When the demand for housing couldn't be higher, why are so many construction companies continuing to fail?

An increasing number of building firms "went bust" in 2014 despite the building boom in Christchurch and Auckland, leaving homeowners, contractors, and the taxman out of pocket.  As the construction boom in Auckland gathers pace the situation is going to get worse.

Nearly 100 rebuild-related companies have gone into liquidation or receivership in Christchurch alone since the February 2011 earthquake. We see the same trend occurring in Auckland.

People often ask us why so many building firms are going under as they should be making a fortune.  The simple answer is that the good ones are, but there are many that have been caught out by over trading (transacting more business than the firm's working capital can normally sustain), thus placing serious strain on cashflow and risking collapse or insolvency.  Some of these companies shouldn't be in business in the first place.

This trend could worsen as mismanagement woes continue and big ticket construction projects open new avenues for white collar crime. 

More than half of the failures came in 2014

Construction-related liquidations more than tripled between 2013 and 2014 (mainly in Christchurch). Subcontractors were heavily represented in the liquidation numbers and the Serious Fraud Office ("SFO") received 29 complaints about suspect dealings in the rebuild and has launched six investigations.  As a result, the Government introduced new laws in 2015 to protect consumers, including mandatory written contracts, and builder requirements for residential building work costing $30,000 or more.

With an increasing number of small operators who were previously working as employees deciding to go out there and do it themselves there is increasing concern that many don't have the skills needed to run a business.  Many are good tradesmen, but not good businessmen.  Some don't manage their cashflow well and don't file PAYE returns, GST returns, or get their invoices out on time.  We often see overdrawn current accounts where the tradesman has operated the business account as their own personal bank account.

As the building boom gathers pace, tradespeople with varying levels of skills have poured into the industry as they see it as a cash cow. They often have little or no capital.  Many of them "gear up" with the latest tools and ute all purchased on HP.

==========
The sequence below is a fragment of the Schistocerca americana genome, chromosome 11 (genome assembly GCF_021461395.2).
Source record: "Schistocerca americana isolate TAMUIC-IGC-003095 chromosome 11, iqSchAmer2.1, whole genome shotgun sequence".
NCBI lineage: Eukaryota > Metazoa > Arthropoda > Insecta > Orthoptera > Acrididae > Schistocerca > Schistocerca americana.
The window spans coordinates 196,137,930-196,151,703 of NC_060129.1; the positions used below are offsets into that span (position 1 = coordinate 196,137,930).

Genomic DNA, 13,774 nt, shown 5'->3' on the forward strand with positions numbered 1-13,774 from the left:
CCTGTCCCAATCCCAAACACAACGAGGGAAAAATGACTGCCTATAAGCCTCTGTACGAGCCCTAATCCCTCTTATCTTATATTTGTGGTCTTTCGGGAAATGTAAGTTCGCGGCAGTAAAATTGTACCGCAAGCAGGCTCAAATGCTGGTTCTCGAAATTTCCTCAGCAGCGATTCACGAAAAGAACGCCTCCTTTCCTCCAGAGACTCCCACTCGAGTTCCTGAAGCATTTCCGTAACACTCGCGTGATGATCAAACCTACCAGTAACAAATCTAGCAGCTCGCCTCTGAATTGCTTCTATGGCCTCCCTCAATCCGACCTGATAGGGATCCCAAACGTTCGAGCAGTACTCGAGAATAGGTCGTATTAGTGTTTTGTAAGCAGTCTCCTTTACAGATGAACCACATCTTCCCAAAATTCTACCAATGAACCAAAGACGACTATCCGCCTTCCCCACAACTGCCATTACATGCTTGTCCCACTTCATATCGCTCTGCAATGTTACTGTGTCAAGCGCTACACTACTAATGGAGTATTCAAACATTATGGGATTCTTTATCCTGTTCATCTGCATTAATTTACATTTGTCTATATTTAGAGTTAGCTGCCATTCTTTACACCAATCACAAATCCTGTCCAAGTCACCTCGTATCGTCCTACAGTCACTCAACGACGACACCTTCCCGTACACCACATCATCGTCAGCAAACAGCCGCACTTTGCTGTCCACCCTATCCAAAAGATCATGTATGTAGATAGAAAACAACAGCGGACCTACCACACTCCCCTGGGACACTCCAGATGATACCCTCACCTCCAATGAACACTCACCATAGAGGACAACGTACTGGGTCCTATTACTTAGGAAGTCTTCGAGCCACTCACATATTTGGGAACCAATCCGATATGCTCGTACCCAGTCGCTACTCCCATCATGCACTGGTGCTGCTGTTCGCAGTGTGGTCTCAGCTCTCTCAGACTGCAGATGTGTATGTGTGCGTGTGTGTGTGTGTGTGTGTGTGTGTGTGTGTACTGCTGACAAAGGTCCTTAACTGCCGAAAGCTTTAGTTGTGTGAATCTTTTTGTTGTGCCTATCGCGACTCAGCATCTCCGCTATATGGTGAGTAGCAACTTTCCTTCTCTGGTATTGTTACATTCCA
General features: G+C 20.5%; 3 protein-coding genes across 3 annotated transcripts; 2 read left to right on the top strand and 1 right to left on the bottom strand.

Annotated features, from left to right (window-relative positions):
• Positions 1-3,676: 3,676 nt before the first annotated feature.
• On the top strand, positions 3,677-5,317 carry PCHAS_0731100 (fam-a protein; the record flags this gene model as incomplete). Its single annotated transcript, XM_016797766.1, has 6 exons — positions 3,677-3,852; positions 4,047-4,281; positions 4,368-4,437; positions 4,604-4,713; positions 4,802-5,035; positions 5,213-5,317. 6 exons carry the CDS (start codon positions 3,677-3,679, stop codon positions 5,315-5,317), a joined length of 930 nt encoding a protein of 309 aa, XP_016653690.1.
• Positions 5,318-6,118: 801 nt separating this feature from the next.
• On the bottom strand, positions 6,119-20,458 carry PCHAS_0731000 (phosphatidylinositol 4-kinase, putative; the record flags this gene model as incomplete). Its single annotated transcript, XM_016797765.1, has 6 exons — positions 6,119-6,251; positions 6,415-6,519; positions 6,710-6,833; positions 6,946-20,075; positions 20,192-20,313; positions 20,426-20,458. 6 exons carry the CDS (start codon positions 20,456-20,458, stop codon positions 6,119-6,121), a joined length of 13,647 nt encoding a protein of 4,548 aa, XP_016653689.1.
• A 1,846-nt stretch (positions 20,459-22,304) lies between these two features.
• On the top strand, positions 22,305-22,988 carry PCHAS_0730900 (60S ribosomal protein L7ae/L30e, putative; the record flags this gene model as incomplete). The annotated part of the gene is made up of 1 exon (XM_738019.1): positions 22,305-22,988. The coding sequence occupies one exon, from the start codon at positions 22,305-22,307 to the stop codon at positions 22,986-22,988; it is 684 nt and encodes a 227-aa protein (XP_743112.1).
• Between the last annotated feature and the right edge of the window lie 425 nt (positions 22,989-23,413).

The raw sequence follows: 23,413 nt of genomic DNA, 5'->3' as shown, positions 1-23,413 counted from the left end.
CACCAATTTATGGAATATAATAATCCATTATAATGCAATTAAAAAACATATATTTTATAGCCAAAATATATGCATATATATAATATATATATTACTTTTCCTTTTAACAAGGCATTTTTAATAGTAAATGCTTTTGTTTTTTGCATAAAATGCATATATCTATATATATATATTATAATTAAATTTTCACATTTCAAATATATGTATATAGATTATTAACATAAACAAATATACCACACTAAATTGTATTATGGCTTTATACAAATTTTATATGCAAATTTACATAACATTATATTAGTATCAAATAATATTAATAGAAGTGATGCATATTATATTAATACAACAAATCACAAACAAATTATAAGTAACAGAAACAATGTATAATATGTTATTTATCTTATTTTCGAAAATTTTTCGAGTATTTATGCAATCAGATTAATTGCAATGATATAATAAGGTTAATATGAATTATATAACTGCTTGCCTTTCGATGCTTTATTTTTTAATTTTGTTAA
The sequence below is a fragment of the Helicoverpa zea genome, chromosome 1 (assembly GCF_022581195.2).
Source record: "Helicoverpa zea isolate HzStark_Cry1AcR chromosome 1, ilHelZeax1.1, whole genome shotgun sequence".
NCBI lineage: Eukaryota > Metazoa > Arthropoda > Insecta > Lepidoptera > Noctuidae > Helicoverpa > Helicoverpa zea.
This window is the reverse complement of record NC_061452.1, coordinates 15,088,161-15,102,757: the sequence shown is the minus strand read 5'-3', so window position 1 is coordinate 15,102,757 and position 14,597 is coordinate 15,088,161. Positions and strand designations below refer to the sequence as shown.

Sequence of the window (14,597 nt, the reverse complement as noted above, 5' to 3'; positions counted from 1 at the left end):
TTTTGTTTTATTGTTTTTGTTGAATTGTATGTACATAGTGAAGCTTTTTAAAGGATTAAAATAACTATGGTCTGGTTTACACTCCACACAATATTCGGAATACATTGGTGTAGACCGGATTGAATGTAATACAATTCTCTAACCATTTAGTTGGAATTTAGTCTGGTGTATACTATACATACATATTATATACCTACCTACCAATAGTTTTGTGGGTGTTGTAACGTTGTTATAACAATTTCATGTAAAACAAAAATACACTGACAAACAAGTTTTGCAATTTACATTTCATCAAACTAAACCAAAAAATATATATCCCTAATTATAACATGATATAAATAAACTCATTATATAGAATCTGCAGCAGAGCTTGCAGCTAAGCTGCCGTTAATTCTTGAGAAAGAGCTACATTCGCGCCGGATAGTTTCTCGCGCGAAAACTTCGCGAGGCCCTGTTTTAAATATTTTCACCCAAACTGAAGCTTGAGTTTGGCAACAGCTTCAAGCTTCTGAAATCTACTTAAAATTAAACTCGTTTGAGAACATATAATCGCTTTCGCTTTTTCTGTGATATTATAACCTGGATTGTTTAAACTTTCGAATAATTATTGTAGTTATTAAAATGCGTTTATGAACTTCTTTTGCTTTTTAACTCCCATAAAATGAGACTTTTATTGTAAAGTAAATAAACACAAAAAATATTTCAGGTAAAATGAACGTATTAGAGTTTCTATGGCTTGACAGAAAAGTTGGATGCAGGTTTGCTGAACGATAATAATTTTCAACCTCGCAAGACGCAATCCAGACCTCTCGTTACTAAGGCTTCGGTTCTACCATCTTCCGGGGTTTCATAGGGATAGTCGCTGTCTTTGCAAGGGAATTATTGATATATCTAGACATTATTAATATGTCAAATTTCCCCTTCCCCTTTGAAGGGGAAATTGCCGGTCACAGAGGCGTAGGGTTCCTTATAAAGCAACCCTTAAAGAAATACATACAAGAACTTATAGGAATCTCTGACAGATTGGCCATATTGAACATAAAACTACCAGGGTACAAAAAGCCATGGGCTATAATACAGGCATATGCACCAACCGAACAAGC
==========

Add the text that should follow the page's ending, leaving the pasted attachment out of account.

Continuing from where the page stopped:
New Zealand is an extremely expensive country in which to build houses.  McDonald Vague has recently been appointed over two large building companies (eHome NZ Limited and Shears and Mac Limited), both employing over 100 people and both manufacturing in a factory and then installing onsite.  eHome NZ Limited built houses in a factory and Shears and Mac Limited did commercial and shop fit-outs in New Zealand and Australia.  They operated in different sectors of the building industry but failed for similar reasons including:

  • High overheads and slim margins;
  • Missed deadlines;
  • Contract disputes;
  • Cost overruns;
  • Unhelpful bureaucracy and compliance costs.

High costs driving failures

We provide consultancy and turn-around advice to a number of building firms and often the problems are the same.  Fixed price contracts stay constant but the cost of labour and materials constantly increases in a construction boom.  The costs of labour and materials will continue to increase until there is a slowdown in demand. 

Why so many fail

  • Out of control pricing;
  • Characterised by small businesses (a ute and a dog);
  • Aggressive tendering trying to increase market share at the expense of margin;
  • Poor estimates/pricing - running a project at a loss;
  • Poor variation analysis;
  • Undercapitalised balance sheet;
  • Lack of building knowledge, the level of education in the industry is poor;
  • Leaky buildings (warranties and guarantees) ongoing issue without provision;
  • Desperate to climb the ladder - egos prevail in a testosterone dominated industry;
  • Poor documentation/record keeping leads to failure (PAYE, GST, creditors);
  • Variation sign-offs not formally completed leading to further costs borne by contractor;
  • Low margins;
  • Businesses are easy to establish and easy to close, with no capital requirements.

What can your clients do to protect themselves?

There are a number of things they can do, including:

  • Register on the PPSR;
  • Stop work when they don't get paid;
  • Be familiar with remedies under the CCA;
  • Do due diligence on developers or head contractors before doing work;
  • Take personal guarantees;
  • Enforce credit limits;
  • Look at liquidated companies on the Companies Office;
  • Be aware of phoenix companies;
  • Make credit checks;
  • Do directors' checks for liquidations;
  • Get money held in trust where possible.

We can help

Please contact the team at McDonald Vague Limited if you would like to learn more about how your client can protect/mitigate the risk of a customer going into liquidation.

 

 

 

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